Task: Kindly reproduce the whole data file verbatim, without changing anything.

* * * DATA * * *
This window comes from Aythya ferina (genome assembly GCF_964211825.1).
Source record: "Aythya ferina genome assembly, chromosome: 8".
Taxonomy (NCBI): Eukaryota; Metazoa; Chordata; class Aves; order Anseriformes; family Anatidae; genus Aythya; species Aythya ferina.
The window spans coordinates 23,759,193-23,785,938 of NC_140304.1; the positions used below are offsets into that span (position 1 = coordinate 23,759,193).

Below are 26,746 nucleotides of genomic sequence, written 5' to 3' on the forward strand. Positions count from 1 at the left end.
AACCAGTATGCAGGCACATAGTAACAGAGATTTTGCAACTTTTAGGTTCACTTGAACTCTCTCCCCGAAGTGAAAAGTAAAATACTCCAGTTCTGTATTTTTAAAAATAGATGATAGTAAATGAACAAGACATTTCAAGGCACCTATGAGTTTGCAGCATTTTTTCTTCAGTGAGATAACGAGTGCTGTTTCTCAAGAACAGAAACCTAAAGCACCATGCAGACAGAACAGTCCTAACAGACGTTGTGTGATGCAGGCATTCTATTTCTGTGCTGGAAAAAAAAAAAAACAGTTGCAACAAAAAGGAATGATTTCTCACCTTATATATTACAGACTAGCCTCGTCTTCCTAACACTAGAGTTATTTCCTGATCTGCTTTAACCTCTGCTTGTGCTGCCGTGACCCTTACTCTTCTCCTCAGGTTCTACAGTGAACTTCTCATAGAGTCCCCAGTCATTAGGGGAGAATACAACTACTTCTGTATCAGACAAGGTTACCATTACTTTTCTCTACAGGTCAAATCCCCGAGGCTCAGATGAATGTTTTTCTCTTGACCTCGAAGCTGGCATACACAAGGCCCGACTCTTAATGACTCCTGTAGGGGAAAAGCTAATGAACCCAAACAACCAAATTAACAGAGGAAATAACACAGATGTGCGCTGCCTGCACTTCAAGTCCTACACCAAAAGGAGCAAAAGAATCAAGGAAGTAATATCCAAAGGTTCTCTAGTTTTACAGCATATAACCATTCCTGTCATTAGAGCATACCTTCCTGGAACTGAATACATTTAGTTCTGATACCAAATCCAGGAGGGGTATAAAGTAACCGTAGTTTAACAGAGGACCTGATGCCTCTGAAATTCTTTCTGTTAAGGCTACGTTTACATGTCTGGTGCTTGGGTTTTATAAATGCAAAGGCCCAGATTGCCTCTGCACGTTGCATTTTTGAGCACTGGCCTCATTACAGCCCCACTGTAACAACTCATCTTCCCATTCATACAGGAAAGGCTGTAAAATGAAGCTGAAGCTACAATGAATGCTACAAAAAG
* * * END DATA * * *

This window comes from Aythya ferina (genome assembly GCF_964211825.1).
Source record: "Aythya ferina genome assembly, chromosome: 8".
Taxonomy (NCBI): Eukaryota; Metazoa; Chordata; class Aves; order Anseriformes; family Anatidae; genus Aythya; species Aythya ferina.
The window spans coordinates 23,759,193-23,785,938 of NC_140304.1; the positions used below are offsets into that span (position 1 = coordinate 23,759,193).

Below are 26,746 nucleotides of genomic sequence, written 5' to 3' on the forward strand. Positions count from 1 at the left end.
AACCAGTATGCAGGCACATAGTAACAGAGATTTTGCAACTTTTAGGTTCACTTGAACTCTCTCCCCGAAGTGAAAAGTAAAATACTCCAGTTCTGTATTTTTAAAAATAGATGATAGTAAATGAACAAGACATTTCAAGGCACCTATGAGTTTGCAGCATTTTTTCTTCAGTGAGATAACGAGTGCTGTTTCTCAAGAACAGAAACCTAAAGCACCATGCAGACAGAACAGTCCTAACAGACGTTGTGTGATGCAGGCATTCTATTTCTGTGCTGGAAAAAAAAAAAAACAGTTGCAACAAAAAGGAATGATTTCTCACCTTATATATTACAGACTAGCCTCGTCTTCCTAACACTAGAGTTATTTCCTGATCTGCTTTAACCTCTGCTTGTGCTGCCGTGACCCTTACTCTTCTCCTCAGGTTCTACAGTGAACTTCTCATAGAGTCCCCAGTCATTAGGGGAGAATACAACTACTTCTGTATCAGACAAGGTTACCATTACTTTTCTCTACAGGTCAAATCCCCGAGGCTCAGATGAATGTTTTTCTCTTGACCTCGAAGCTGGCATACACAAGGCCCGACTCTTAATGACTCCTGTAGGGGAAAAGCTAATGAACCCAAACAACCAAATTAACAGAGGAAATAACACAGATGTGCGCTGCCTGCACTTCAAGTCCTACACCAAAAGGAGCAAAAGAATCAAGGAAGTAATATCCAAAGGTTCTCTAGTTTTACAGCATATAACCATTCCTGTCATTAGAGCATACCTTCCTGGAACTGAATACATTTAGTTCTGATACCAAATCCAGGAGGGGTATAAAGTAACCGTAGTTTAACAGAGGACCTGATGCCTCTGAAATTCTTTCTGTTAAGGCTACGTTTACATGTCTGGTGCTTGGGTTTTATAAATGCAAAGGCCCAGATTGCCTCTGCACGTTGCATTTTTGAGCACTGGCCTCATTACAGCCCCACTGTAACAACTCATCTTCCCATTCATACAGGAAAGGCTGTAAAATGAAGCTGAAGCTACAATGAATGCTACAAAAAG